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30 Jun 2020

Rosa Polaschek, Oxfam

Oxfam benchmark reveals supermarkets not doing enough to combat human rights issues in global supply chains

“Which supermarkets are doing the most to protect the rights of food workers?”, 30 June 2020

Slowly taking responsibility … and not

… [S]even of the 16 companies have barely changed scores since last year’s assessment and five companies still have no women-specific policies at all. A regional pattern is also emerging, with US supermarkets making up three of the five bottom-ranked supermarkets…

Some improvements

… [C]ompanies are doing the best on transparency and accountability measures and workers’ rights. Even in these areas there is room for improvement, with the average score on transparency just 24 per cent, and on workers’ rights, just 27 per cent.

From Commitment to Action

There remain significant gaps between company commitments and their actions to implement them.

Of the six supermarkets publicly committed to helping small-scale farmers organise collectively … only one, Rewe, could point to three examples … [of] specific projects to strengthen farmer co-operatives…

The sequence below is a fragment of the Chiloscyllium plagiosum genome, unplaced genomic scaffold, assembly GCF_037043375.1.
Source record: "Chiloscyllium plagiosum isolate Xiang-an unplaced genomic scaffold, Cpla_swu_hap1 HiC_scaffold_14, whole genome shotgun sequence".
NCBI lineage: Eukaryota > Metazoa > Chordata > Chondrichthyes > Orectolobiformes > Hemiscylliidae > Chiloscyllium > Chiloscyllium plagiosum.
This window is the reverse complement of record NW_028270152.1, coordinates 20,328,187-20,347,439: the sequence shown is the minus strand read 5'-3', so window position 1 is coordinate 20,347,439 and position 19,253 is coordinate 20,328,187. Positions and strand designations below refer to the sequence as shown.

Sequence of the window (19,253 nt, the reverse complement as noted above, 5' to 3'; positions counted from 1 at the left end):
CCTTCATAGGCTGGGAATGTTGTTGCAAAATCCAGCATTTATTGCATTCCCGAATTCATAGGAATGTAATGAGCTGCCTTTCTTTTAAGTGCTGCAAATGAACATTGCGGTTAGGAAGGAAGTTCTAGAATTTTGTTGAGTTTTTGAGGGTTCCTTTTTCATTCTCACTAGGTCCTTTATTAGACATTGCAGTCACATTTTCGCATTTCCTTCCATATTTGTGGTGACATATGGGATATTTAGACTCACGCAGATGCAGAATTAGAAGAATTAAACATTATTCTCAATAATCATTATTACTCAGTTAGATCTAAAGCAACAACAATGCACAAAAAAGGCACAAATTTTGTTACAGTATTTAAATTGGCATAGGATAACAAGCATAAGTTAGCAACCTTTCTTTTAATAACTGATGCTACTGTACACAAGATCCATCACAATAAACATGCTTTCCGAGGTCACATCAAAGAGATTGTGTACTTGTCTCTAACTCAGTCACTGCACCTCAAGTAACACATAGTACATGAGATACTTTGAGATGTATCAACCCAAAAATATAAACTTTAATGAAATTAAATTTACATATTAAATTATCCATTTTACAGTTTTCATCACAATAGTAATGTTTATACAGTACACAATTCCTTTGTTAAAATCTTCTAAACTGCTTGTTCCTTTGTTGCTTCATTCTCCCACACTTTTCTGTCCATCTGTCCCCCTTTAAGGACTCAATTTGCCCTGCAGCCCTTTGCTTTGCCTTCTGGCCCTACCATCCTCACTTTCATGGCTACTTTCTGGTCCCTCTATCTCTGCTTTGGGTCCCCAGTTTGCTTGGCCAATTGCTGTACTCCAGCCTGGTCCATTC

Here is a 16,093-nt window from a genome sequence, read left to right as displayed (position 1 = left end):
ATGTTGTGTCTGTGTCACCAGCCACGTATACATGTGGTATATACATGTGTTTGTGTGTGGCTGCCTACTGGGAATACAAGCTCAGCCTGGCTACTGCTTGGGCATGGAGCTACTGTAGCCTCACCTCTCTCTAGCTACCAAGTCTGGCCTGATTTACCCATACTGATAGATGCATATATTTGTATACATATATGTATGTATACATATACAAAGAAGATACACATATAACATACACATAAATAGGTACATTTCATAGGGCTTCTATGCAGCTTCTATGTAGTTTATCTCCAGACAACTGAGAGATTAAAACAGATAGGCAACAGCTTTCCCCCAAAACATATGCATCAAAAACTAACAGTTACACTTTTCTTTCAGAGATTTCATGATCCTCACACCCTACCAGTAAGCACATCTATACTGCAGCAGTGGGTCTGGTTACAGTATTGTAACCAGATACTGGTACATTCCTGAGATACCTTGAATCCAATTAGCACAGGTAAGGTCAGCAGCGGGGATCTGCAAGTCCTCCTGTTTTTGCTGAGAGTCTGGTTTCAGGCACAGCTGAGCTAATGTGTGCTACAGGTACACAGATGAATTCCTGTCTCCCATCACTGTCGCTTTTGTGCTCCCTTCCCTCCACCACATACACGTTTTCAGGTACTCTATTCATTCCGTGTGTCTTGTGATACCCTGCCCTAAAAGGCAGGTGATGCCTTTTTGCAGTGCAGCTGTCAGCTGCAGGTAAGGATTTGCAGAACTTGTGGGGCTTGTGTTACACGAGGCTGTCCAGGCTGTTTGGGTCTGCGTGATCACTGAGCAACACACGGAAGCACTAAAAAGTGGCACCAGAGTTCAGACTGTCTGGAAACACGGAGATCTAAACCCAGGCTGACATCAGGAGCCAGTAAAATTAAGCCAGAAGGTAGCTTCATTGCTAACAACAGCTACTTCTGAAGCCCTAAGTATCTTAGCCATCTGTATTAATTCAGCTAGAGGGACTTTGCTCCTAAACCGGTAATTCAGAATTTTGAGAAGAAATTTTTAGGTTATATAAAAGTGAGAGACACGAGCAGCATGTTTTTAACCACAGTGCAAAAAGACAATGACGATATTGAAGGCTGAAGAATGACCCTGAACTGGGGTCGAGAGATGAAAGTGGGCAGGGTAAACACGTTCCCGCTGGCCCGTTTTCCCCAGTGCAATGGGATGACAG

After a disappointing record on women’s rights previously, this year’s scorecard is more positive. Tesco, Lidl and Morrisons have particularly improved their gender-specific policies… 

... The systemic problems women face in all workplaces are only exacerbated by the inequalities in supermarket supply chains… 

Where Next For Supermarkets?

… No new supermarkets have committed to combatting unfair trading practices in their food supply chains … there has been little progress on the specific challenges faced by women … who are … disproportionately affected by … coronavirus...